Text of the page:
Nowhere is there more diversity of opinion among step instructors than in the area of music speed. Considered the industry bible by many, the 1997 revised Step Reebok guidelines recommend that music speed not exceed 128 beats per minute (bpm)—and be that high only for advanced students taught by a “regular and skilled step trainer.” However, some step instructors prefer to teach at higher speeds.
“For sure, [speed] has accelerated since step first came out,” according to Puras.“I step in my club at about 132 [bpm] using dance club tracks,” says Glick.
Using “motivating, current music,” Hoffman prefers to maintain music speeds of 128 to 130 bpm. “As an educator, I prefer to be an example of how you can work correctly, get a good cardio workout, teach creative choreography and still adhere to industry guidelines for safe stepping.” Even though some of his speeds slightly exceed the Reebok limits, at times Hoffman is taken to task for using music that is too slow—especially when he’s teaching master classes and workshops in countries where the most popular instructors prefer “top” speeds. “I often get asked to speed up my music,” he says. “I refuse to and instead give the participants other options to increase their intensity, such as [upping] platform height, [adding] power moves, etc.”
“We have always tried to stay within industry guidelines for safe music speed,” says Murphy, “but do feel that we can appropriately and safely go up to 128 bpm, especially in our [more advanced] step dance mix classes. Participants have become more proficient in step than they were 10 years ago, when we were stepping at about 122 to 124 bpm. We do keep to 124 bpm in certain step classes, such as those that add the challenge of a [stability] ball.”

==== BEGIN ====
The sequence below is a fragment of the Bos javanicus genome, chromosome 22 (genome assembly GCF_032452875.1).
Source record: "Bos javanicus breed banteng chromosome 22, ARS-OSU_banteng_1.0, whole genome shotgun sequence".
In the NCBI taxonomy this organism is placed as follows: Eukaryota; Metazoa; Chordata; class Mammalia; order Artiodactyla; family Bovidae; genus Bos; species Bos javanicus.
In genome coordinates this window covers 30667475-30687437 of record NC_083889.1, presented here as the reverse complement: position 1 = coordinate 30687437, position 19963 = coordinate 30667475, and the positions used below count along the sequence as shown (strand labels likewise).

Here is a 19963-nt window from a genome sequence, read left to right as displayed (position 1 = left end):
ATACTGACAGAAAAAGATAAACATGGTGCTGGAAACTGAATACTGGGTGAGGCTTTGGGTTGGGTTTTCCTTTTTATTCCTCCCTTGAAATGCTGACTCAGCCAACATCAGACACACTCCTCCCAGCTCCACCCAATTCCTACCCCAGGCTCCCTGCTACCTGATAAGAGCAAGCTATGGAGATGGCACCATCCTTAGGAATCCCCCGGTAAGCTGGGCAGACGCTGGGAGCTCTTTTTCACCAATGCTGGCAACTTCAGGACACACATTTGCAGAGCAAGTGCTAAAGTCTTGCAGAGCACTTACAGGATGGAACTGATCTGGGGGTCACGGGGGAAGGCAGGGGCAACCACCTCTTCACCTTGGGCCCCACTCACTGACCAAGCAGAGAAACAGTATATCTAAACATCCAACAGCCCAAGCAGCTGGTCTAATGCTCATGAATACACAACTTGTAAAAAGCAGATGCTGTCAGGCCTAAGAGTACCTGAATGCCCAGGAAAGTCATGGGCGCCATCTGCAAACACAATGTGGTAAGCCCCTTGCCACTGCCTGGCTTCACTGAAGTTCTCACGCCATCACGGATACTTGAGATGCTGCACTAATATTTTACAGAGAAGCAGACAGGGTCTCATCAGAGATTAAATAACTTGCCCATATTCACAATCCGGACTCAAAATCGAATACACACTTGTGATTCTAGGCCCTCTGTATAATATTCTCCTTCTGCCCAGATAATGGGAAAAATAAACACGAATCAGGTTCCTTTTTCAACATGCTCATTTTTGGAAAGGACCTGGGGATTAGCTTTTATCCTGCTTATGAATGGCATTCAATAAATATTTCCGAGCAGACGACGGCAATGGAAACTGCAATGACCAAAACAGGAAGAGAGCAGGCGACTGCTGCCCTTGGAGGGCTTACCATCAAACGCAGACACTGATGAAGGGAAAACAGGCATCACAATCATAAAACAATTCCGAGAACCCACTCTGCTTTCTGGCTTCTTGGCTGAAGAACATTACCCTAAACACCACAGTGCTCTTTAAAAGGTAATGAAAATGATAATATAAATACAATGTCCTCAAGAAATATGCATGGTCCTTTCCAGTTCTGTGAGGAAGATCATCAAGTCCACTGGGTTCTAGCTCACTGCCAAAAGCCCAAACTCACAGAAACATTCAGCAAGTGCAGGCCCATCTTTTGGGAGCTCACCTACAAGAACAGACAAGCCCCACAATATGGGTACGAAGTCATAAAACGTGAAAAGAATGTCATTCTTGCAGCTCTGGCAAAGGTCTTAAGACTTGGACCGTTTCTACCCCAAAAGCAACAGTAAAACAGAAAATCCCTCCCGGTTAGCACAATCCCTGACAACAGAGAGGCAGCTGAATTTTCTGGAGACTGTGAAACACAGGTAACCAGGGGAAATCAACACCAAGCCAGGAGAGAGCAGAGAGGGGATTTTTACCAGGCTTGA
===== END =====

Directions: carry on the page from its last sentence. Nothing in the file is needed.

When it comes to music selections, today’s classes reflect popular tastes. “I always try to bring the latest music available in different styles, like house dance,” says Avidar. “Sometimes I even do musicals and insert special theme blocks into my regular choreography.”
Conti has abandoned old dance music in her step classes in favor of techno and progressive techno. “I present a lot in Europe, where this kind of music is the ‘bomb,’” she says.
Today’s step classes may have evolved a lot since the early days, but they are not without their challenges.
“My biggest challenge is keeping my classes creative but still safe—breaking down the choreography in a way that everyone can follow, while keeping the workout balanced,” says Avidar.
According to Glick, the trick is creating a class in which everyone can succeed. “The challenge is finding the right blend of choreography and intensity to keep a wide range of participants engaged.”
Hoffman also tries to appeal to a full spectrum of students in a creative but safe environment. “I’m trying to satisfy everyone in one class, from beginners to those who just want a good cardio workout without a lot of choreography to those who seek challenging choreography,” he says.
According to Murphy, the only way to meet this kind of challenge is to rely on experienced teachers. “It is difficult to keep the veteran [stepper] stimulated and challenged while keeping the choreography reasonable and realistic for the novice exerciser. This kind of multilevel teaching is a skill that must be developed.”
Here’s a look at some interesting new monikers for today’s step classes:
- Step in Motion
- Step Addiction
- Step Up to the Ball
- Step by Numbers
Many of today’s most innovative step classes feature other kinds of popular fitness equipment, such as resistance bands and stability balls. For example, at CRUNCH Fitness in Mission Viejo, California, Rob Glick teaches a class called “Dynamic Duo,” which uses both step platforms and BOSU® Balance Trainers. In the past, Cida Conti of São Paulo, Brazil, has added resistance bands to her step class formats.
In Paris, Fred Hoffman teaches a circuit training step class. “At the [circuit] stations, I use a variety of equipment, such as [resistance] tubing, weights, core boards, mats, stability b